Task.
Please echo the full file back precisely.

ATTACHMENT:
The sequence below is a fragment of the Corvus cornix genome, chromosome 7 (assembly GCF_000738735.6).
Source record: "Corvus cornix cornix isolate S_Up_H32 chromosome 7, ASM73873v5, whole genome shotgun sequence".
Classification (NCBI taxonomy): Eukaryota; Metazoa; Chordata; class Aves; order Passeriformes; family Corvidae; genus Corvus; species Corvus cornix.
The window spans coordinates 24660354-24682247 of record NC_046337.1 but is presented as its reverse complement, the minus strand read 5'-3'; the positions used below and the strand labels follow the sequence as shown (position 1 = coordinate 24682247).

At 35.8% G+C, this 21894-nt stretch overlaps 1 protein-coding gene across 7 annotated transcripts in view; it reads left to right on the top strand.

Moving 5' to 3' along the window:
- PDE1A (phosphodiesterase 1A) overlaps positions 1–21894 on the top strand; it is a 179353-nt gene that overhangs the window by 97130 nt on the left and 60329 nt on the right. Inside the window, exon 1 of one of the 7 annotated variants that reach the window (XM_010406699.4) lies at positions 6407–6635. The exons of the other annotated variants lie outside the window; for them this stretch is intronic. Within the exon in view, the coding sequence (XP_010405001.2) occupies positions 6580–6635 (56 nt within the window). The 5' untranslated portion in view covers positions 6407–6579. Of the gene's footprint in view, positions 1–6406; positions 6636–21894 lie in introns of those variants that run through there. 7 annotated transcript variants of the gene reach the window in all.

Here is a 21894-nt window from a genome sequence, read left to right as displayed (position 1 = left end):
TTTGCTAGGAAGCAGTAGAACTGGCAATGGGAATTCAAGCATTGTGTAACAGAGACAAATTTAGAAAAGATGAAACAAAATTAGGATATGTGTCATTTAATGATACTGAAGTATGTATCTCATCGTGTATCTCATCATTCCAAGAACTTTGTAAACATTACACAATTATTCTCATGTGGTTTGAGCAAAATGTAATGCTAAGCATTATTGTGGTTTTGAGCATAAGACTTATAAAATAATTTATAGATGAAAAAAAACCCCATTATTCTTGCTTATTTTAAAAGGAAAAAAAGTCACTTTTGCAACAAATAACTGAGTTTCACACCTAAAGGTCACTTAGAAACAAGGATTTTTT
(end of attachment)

The sequence below is a fragment of the Corvus cornix genome, chromosome 7 (assembly GCF_000738735.6).
Source record: "Corvus cornix cornix isolate S_Up_H32 chromosome 7, ASM73873v5, whole genome shotgun sequence".
Classification (NCBI taxonomy): Eukaryota; Metazoa; Chordata; class Aves; order Passeriformes; family Corvidae; genus Corvus; species Corvus cornix.
The window spans coordinates 24660354-24682247 of record NC_046337.1 but is presented as its reverse complement, the minus strand read 5'-3'; the positions used below and the strand labels follow the sequence as shown (position 1 = coordinate 24682247).

At 35.8% G+C, this 21894-nt stretch overlaps 1 protein-coding gene across 7 annotated transcripts in view; it reads left to right on the top strand.

Moving 5' to 3' along the window:
- PDE1A (phosphodiesterase 1A) overlaps positions 1–21894 on the top strand; it is a 179353-nt gene that overhangs the window by 97130 nt on the left and 60329 nt on the right. Inside the window, exon 1 of one of the 7 annotated variants that reach the window (XM_010406699.4) lies at positions 6407–6635. The exons of the other annotated variants lie outside the window; for them this stretch is intronic. Within the exon in view, the coding sequence (XP_010405001.2) occupies positions 6580–6635 (56 nt within the window). The 5' untranslated portion in view covers positions 6407–6579. Of the gene's footprint in view, positions 1–6406; positions 6636–21894 lie in introns of those variants that run through there. 7 annotated transcript variants of the gene reach the window in all.

Here is a 21894-nt window from a genome sequence, read left to right as displayed (position 1 = left end):
TTTGCTAGGAAGCAGTAGAACTGGCAATGGGAATTCAAGCATTGTGTAACAGAGACAAATTTAGAAAAGATGAAACAAAATTAGGATATGTGTCATTTAATGATACTGAAGTATGTATCTCATCGTGTATCTCATCATTCCAAGAACTTTGTAAACATTACACAATTATTCTCATGTGGTTTGAGCAAAATGTAATGCTAAGCATTATTGTGGTTTTGAGCATAAGACTTATAAAATAATTTATAGATGAAAAAAAACCCCATTATTCTTGCTTATTTTAAAAGGAAAAAAAGTCACTTTTGCAACAAATAACTGAGTTTCACACCTAAAGGTCACTTAGAAACAAGGATTTTTT